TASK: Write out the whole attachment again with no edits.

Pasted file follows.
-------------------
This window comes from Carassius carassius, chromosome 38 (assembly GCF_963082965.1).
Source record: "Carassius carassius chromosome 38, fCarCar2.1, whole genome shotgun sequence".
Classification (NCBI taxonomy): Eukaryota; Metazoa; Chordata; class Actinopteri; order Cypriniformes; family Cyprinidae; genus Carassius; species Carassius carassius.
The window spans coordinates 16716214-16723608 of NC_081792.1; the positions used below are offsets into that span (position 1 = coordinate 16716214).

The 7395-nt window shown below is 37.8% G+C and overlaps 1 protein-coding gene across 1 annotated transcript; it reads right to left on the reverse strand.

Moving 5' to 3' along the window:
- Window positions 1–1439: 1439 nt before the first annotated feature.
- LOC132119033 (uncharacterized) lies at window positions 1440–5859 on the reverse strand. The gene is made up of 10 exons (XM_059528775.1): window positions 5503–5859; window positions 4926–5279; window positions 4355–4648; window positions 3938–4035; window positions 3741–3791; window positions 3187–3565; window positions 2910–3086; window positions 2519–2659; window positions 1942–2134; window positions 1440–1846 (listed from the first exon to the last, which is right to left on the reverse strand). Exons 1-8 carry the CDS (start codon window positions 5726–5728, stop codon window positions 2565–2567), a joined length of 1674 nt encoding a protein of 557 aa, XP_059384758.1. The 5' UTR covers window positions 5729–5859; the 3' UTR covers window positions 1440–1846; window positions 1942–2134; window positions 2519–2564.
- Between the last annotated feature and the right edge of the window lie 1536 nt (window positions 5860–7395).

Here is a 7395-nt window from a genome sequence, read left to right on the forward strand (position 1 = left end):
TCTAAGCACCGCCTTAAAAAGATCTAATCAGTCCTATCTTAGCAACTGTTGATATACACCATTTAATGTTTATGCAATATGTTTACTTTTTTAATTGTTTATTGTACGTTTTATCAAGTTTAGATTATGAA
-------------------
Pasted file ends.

This window comes from Carassius carassius, chromosome 38 (assembly GCF_963082965.1).
Source record: "Carassius carassius chromosome 38, fCarCar2.1, whole genome shotgun sequence".
Classification (NCBI taxonomy): Eukaryota; Metazoa; Chordata; class Actinopteri; order Cypriniformes; family Cyprinidae; genus Carassius; species Carassius carassius.
The window spans coordinates 16716214-16723608 of NC_081792.1; the positions used below are offsets into that span (position 1 = coordinate 16716214).

The 7395-nt window shown below is 37.8% G+C and overlaps 1 protein-coding gene across 1 annotated transcript; it reads right to left on the reverse strand.

Moving 5' to 3' along the window:
- Window positions 1–1439: 1439 nt before the first annotated feature.
- LOC132119033 (uncharacterized) lies at window positions 1440–5859 on the reverse strand. The gene is made up of 10 exons (XM_059528775.1): window positions 5503–5859; window positions 4926–5279; window positions 4355–4648; window positions 3938–4035; window positions 3741–3791; window positions 3187–3565; window positions 2910–3086; window positions 2519–2659; window positions 1942–2134; window positions 1440–1846 (listed from the first exon to the last, which is right to left on the reverse strand). Exons 1-8 carry the CDS (start codon window positions 5726–5728, stop codon window positions 2565–2567), a joined length of 1674 nt encoding a protein of 557 aa, XP_059384758.1. The 5' UTR covers window positions 5729–5859; the 3' UTR covers window positions 1440–1846; window positions 1942–2134; window positions 2519–2564.
- Between the last annotated feature and the right edge of the window lie 1536 nt (window positions 5860–7395).

Here is a 7395-nt window from a genome sequence, read left to right on the forward strand (position 1 = left end):
TCTAAGCACCGCCTTAAAAAGATCTAATCAGTCCTATCTTAGCAACTGTTGATATACACCATTTAATGTTTATGCAATATGTTTACTTTTTTAATTGTTTATTGTACGTTTTATCAAGTTTAGATTATGAA